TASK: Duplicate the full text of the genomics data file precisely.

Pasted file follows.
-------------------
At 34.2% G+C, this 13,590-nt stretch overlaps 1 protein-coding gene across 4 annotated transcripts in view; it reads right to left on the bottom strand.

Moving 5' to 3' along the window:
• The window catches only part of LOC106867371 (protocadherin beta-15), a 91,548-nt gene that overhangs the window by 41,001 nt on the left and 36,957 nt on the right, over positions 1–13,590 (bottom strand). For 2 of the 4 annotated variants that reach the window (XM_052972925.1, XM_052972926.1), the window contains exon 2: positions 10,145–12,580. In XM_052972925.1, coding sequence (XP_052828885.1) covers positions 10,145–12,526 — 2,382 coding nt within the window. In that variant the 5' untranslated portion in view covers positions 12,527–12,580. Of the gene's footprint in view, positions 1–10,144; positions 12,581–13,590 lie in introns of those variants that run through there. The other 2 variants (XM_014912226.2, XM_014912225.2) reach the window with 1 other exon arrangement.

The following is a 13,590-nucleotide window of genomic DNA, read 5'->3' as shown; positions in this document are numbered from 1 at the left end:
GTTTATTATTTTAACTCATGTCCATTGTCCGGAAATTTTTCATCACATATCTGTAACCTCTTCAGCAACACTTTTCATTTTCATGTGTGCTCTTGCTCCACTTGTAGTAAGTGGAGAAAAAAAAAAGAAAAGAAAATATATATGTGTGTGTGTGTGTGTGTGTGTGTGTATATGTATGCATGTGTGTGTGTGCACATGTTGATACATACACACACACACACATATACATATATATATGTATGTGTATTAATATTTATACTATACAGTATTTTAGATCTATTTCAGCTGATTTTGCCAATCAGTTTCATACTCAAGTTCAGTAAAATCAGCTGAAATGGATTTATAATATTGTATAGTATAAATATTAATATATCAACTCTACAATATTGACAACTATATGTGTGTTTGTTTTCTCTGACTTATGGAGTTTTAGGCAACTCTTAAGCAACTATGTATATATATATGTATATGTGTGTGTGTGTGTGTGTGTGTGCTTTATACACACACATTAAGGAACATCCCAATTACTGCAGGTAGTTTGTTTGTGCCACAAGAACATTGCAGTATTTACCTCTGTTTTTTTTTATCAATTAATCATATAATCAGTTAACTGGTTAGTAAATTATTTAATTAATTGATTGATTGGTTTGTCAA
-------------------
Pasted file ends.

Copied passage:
At 34.2% G+C, this 13,590-nt stretch overlaps 1 protein-coding gene across 4 annotated transcripts in view; it reads right to left on the bottom strand.

Moving 5' to 3' along the window:
• The window catches only part of LOC106867371 (protocadherin beta-15), a 91,548-nt gene that overhangs the window by 41,001 nt on the left and 36,957 nt on the right, over positions 1–13,590 (bottom strand). For 2 of the 4 annotated variants that reach the window (XM_052972925.1, XM_052972926.1), the window contains exon 2: positions 10,145–12,580. In XM_052972925.1, coding sequence (XP_052828885.1) covers positions 10,145–12,526 — 2,382 coding nt within the window. In that variant the 5' untranslated portion in view covers positions 12,527–12,580. Of the gene's footprint in view, positions 1–10,144; positions 12,581–13,590 lie in introns of those variants that run through there. The other 2 variants (XM_014912226.2, XM_014912225.2) reach the window with 1 other exon arrangement.

The following is a 13,590-nucleotide window of genomic DNA, read 5'->3' as shown; positions in this document are numbered from 1 at the left end:
GTTTATTATTTTAACTCATGTCCATTGTCCGGAAATTTTTCATCACATATCTGTAACCTCTTCAGCAACACTTTTCATTTTCATGTGTGCTCTTGCTCCACTTGTAGTAAGTGGAGAAAAAAAAAAGAAAAGAAAATATATATGTGTGTGTGTGTGTGTGTGTGTGTGTATATGTATGCATGTGTGTGTGTGCACATGTTGATACATACACACACACACACATATACATATATATATGTATGTGTATTAATATTTATACTATACAGTATTTTAGATCTATTTCAGCTGATTTTGCCAATCAGTTTCATACTCAAGTTCAGTAAAATCAGCTGAAATGGATTTATAATATTGTATAGTATAAATATTAATATATCAACTCTACAATATTGACAACTATATGTGTGTTTGTTTTCTCTGACTTATGGAGTTTTAGGCAACTCTTAAGCAACTATGTATATATATATGTATATGTGTGTGTGTGTGTGTGTGTGTGCTTTATACACACACATTAAGGAACATCCCAATTACTGCAGGTAGTTTGTTTGTGCCACAAGAACATTGCAGTATTTACCTCTGTTTTTTTTTATCAATTAATCATATAATCAGTTAACTGGTTAGTAAATTATTTAATTAATTGATTGATTGGTTTGTCAA